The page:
Tuesday, January 20, 2009

Toronto Raptors Continue Stink-A-Thon

The Toronto Raptors dismal season slide has a boring repetitiveness to it, especially during the most recent six-game meltdown. Brainless plays and an inability to execute when it matters is happening with such consistency, that there is no suspense any more.

At least the Raptors aren't having to console any team mates for missing a game winning shot. The Raptors always blow it just before they need one and save themselves the trouble.

Against the Chicago Bulls, Chris Bosh put up a pathetic attempt against sophomore Joakim Noah and was promptly blocked. The Bulls won, Bosh sulked and shrugged his shoulders. Noah looked like a 15-year veteran with steady hands, not the second-year guy who sometimes barely makes it off the bench.

Whomever came up with the cliche about "snatching defeat from the jaws of victory", must have been a Toronto Raptors fan in a previous life.

Forward Jamario Moon is the Raptors worst offender. He should be banned from ever shooting a three-pointer again. Not because he mis-fires them at a horrid 33-percent clip, but because of the times he chooses to take them.

Just when Toronto needs a crucial basket, something clicks in Moon's mind that says "Now Jamario, now" and he launches away with free abandon. They always miss.

Raptors beat reporter Doug Smith from the Toronto Star makes mention of this in his latest article.

It's funny to keep hearing Toronto's broadcasters and commentators constantly referring to each loss as "heartbreaking". In basketball, it should only be referred to as a heartbreaking loss when a bad team is shorthanded and fights life and death over every possession and almost upsets a good team. Not when a mediocre team chokes time and time again.

There can't be much sympathy for a team that puts zero pressure on the defense and vacates their own lane when the other team attacks. If the Raptors only could learn from the their opponents how to close out possessions and games rather than just watch and get embarrassed.

While Monday's loss to the Atlanta Hawks had all these ingredients and more, it was Sunday's collective brain cramp which stands out more.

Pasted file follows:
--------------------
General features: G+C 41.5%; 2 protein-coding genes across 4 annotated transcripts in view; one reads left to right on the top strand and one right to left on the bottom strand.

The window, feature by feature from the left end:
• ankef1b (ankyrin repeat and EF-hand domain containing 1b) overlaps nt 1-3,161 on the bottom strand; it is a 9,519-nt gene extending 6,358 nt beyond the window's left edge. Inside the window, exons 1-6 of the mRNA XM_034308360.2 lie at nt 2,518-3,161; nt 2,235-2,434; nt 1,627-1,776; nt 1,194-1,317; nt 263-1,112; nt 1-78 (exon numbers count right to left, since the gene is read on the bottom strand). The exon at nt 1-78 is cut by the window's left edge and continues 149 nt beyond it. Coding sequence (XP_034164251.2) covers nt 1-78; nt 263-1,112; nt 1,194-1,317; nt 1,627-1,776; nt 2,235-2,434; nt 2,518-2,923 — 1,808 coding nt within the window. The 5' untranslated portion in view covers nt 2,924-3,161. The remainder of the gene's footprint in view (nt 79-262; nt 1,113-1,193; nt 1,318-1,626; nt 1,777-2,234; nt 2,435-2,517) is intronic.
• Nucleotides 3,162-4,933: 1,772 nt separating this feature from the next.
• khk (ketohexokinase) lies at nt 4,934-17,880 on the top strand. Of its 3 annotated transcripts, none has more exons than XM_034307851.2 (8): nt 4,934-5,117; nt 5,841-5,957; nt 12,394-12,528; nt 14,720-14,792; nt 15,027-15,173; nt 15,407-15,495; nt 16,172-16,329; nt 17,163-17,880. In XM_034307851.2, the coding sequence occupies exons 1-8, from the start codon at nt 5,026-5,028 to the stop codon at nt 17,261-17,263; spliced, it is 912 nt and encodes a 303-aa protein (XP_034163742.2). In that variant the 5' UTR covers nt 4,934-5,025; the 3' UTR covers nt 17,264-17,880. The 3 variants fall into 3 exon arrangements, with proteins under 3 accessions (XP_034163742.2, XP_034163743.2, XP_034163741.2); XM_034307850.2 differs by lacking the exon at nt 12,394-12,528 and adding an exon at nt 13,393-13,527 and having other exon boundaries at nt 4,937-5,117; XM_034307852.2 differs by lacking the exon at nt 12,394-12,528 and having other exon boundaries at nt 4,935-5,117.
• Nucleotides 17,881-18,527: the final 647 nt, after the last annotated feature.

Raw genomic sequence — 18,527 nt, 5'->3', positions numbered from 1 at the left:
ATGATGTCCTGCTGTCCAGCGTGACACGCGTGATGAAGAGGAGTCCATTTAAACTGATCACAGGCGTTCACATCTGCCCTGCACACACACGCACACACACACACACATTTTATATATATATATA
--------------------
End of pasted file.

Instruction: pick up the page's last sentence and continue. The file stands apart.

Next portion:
With the score tied at 102, Phoenix Suns coach Terry Porter called a time out. His choice of play on the reset was to dump the ball into Shaq in the low post and let him go to work against Andrea Bargnani. The result was one that any NBA fan of the last 15 years has seen about a million times. Shaq nudges his way a little closer to the hoop, raises up and drops in a baby hook shot.

A solid, high percentage play. Porter, in his first season as Suns coach after two with the Milwaukee Bucks had no interest in trying to do anything fancy. He just wanted to win the game and chose smart plays to help him do that.

He could have asked Steve Nash to break down his man, or dump the ball to Amare Stoudemire or even he could have designed a play for Jason Richardson, but he decided that his best option was Shaq. Smart move.

Shaq isn't the force he once was, but as we saw, he is still a handful for the best defenders in the league, let alone Bargnani.

For those last six minutes of the game, as the Suns eased their way out of Toronto's reach, Porter could have been San Antonio Spurs head coach Gregg Popovich. Often regarded to be boring, Popovich's Spurs set the NBA standard in no-nonsense basketball.

It's what good teams do. And the Toronto Raptors are NOT a good team. They have no leadership and no "go-to" guy or even play. When the game is on the line, the Raptors put all their eggs in the "hope someone hits a miraculous game winner" basket.

Raptors General Manager Bryan Colangelo has his hands full. Once a mastermind who was building a mighty house from the ground up, he is starting to resemble a shonky tradesman who is trying to cover up his dodgy work.

is praying that Jermaine O'Neal's wonky knees hold up long enough for Miami Heat General Manager Pat Riley to take him and his monster contract on board. If Riley bites, it would mean he would in effect have traded Shaq and his $40-million for Jermaine and his $40-million and he'd be back to where he was a year ago.

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